Tuesday, April 22, 2014

Students Explore Peru

By Eloise Ravell

The Andrews University department of Behavioral Sciences recently offered a study tour to Peru for students completing courses in cultural psychology and world religions.

Charles Teel, professor of religion and society at La Sierra University in Riverside, Calif., became interested in early Seventh-day Adventist missionaries Fernando and Ana Stahl, who were trained as nurses at the Battle Creek Sanitarium in Battle Creek, Mich. in the early 20th century. The Stahls founded schools, clinics, chapels and markets in Peru and empowered the Peruvians with the necessary skills to become independent from their oppressing leaders. Teel and Herbert Helm, professor of psychology at Andrews, led the trip this year, which followed the footsteps of the missionaries.

Peru, with its biological diversity, provided the students with the opportunity to experience various climates by traveling from the Pacific Ocean on the west coast, through the Andes Mountains and to the Amazon on the east side of the country.
“In just one week we traveled to four different cities in Peru, in which we were able to compare the culture of each city,” says Christina Wolfer, marketing major and a junior at Andrews. “It’s crazy because even though you are still in the same country, every city was distinctively different in how the people lived.”

The trip takes place every other year and is tied into what the students have learned in their classes. Students travel to Lima, Peru’s capital, and Cusco, along with Machu Picchu, the Amazon and Lake Titicaca, the largest lake in South America. This year, the 25 students rode horseback through the hills of Cusco and explored Inca ruins including Templo de la Luna, or Temple of the Moon, and Coricancha, Temple of the Sun. Also in Cusco, they saw the statue of Cristo Blanco, which overlooks the city.

“Because this isn't the first time the school has organized the Peru trip, we could go having confidence that our leaders knew what to expect and they would help us become aware of all the details that we would not otherwise know,” says Wolfer. “Also, because the leaders organized everything, it gave us a ‘go with the flow’ mentality, which took off the pressures of planning and helped create a better experience for us.”

At Lake Titicaca in Puno, the group saw the famous floating islands of the Uros people, who originally created the islands to prevent attacks from their Inca neighbors. In Lima, students explored cathedrals, including the Monastery of San Francisco, the Plaza Mayor and the Cathedral of Lima. They also took a bus tour around the city and visited the more upscale area of the city where El Parque del Amor, or the Park of Love, resides. In recent years, the group was able to visit the Adventist Development and Relief Agency (ADRA) at its Lima location.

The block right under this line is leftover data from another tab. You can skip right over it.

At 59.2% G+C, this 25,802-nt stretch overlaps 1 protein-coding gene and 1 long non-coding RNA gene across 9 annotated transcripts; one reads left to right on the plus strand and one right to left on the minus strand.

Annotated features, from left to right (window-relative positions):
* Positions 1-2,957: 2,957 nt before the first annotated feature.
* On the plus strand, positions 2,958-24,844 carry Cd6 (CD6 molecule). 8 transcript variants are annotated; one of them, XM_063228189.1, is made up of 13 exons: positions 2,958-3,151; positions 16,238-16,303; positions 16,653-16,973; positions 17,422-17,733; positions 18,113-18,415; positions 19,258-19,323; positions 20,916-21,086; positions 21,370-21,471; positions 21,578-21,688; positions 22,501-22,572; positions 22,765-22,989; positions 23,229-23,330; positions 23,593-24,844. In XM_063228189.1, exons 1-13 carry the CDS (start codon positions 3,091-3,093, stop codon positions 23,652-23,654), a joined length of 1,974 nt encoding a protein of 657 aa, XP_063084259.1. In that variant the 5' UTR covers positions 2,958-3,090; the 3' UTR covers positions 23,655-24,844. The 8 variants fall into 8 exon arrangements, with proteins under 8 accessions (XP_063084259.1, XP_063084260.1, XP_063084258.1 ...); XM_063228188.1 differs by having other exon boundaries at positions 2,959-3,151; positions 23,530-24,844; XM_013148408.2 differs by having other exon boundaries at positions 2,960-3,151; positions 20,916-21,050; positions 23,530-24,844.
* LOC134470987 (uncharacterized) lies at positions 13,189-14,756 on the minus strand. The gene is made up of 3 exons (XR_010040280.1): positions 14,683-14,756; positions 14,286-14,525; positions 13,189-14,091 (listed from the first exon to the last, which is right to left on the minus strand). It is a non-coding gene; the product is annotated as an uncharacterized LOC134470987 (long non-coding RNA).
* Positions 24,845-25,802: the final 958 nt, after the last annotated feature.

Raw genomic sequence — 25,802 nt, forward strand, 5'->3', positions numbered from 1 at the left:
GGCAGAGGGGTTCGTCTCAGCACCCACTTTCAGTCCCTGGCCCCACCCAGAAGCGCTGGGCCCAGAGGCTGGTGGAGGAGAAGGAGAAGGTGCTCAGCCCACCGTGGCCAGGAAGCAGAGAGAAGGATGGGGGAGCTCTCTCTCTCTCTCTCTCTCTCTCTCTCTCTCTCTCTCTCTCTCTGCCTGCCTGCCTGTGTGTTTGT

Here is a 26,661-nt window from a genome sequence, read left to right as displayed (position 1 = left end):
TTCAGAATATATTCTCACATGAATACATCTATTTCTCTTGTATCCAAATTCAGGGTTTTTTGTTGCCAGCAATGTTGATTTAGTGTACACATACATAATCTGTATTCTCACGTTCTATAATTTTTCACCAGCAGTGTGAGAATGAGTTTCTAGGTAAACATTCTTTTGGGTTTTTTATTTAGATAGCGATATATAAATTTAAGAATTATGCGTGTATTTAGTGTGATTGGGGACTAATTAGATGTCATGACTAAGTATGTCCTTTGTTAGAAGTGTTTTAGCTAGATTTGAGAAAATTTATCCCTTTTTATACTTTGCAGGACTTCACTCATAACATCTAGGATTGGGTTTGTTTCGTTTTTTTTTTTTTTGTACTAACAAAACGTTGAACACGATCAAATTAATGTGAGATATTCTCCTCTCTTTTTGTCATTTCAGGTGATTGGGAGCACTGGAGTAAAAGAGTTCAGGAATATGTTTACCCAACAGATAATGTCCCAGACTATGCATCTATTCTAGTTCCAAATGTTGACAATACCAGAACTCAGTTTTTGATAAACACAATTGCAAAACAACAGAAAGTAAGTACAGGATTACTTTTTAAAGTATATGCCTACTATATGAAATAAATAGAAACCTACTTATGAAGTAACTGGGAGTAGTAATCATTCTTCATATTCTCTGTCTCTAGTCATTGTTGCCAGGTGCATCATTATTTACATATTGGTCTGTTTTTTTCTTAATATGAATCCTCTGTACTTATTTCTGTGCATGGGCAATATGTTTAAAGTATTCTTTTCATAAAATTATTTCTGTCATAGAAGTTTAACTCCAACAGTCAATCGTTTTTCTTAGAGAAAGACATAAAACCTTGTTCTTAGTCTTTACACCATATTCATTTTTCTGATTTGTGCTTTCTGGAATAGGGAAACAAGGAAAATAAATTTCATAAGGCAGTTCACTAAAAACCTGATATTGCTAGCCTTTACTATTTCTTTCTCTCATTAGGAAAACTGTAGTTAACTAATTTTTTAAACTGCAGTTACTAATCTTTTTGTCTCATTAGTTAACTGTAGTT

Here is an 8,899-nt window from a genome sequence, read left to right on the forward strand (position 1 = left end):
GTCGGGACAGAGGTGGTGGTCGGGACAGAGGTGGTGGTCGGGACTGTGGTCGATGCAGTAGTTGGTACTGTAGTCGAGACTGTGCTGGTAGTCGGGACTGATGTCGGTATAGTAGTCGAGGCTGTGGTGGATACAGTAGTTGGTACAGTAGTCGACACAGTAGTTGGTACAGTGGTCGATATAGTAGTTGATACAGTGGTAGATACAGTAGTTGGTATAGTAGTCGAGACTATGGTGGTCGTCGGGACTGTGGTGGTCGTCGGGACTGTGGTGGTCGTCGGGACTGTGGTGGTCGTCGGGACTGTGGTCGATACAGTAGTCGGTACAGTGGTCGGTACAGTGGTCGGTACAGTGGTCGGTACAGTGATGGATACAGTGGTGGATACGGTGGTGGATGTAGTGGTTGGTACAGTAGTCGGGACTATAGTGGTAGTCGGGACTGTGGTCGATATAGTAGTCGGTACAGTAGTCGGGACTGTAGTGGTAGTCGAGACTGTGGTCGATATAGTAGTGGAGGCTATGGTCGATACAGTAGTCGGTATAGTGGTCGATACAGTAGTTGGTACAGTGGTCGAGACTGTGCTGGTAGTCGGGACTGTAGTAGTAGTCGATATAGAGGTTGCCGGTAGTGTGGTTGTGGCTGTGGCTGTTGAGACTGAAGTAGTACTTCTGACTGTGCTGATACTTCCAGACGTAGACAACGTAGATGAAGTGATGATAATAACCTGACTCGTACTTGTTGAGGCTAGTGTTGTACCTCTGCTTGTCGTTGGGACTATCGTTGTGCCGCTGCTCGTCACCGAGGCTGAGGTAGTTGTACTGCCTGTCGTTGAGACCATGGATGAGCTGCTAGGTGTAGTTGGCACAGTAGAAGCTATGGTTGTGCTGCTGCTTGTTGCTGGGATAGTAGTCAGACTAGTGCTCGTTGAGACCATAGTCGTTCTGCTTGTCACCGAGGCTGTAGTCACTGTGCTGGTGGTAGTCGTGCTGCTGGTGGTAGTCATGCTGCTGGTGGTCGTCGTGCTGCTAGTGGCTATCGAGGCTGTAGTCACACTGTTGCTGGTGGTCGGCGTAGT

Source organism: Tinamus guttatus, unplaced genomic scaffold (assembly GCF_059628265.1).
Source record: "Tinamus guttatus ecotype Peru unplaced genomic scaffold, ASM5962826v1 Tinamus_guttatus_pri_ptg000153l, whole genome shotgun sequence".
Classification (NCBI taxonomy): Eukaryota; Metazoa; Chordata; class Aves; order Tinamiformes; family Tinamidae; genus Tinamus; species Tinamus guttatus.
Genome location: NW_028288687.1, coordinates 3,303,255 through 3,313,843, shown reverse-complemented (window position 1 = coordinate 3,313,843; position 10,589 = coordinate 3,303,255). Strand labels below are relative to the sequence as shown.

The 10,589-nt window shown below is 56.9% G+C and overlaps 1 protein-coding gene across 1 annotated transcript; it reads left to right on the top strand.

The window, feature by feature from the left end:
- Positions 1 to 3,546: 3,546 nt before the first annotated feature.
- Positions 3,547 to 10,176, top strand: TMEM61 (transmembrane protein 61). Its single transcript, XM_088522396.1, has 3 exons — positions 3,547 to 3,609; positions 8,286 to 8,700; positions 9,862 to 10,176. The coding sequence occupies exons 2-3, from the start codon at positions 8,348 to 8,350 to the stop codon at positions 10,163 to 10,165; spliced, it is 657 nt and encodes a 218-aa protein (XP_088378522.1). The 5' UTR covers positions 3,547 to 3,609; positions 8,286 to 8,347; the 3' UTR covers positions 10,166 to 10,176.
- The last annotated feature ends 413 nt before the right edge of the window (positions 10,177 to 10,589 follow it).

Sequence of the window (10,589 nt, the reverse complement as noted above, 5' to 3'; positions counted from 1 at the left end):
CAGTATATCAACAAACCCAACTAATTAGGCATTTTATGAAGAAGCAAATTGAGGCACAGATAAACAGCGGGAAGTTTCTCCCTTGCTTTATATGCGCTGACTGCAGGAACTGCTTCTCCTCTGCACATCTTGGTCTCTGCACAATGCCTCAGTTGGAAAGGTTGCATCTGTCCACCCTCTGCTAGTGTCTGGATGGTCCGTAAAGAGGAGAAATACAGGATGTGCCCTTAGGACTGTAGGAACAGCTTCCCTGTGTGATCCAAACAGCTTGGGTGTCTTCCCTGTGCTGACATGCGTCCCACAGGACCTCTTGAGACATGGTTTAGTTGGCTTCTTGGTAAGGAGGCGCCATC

Students traveled to Belen, sometimes dubbed the “Venice of the Amazon” because of the houses along the river, and took a boat tour through the village, which, although the name implies otherwise, is very poor. The group stayed in a lodge in Iquitos and was able to interact and observe animals in the area such as monkeys, snakes and birds.

“For those who want to get up early enough, we often go out and do a morning look for birds and dolphins,” says Helm. “This year was just phenomenal. We saw a lot of pink dolphins. We saw three come up together at one point.”

Besides the opportunity to experience nature, the Amazon also provided a window of insight into a different world.
“In the Amazon we visited some villages and saw the way people lived, which was entirely different from anything I have ever experienced,” says Wolfer. “The people there live on barely anything, but are still the happiest people in the world. It showed me that I have so much to be appreciative of in my life and influenced me to want to make a difference to help those who have very little.”

The group not only had a learning experience on this study tour, but also was able to visit many of the highlights of the country in a single week.

“I tell the students,” says Helm, “‘You’re going to get everything but sleep!’” 



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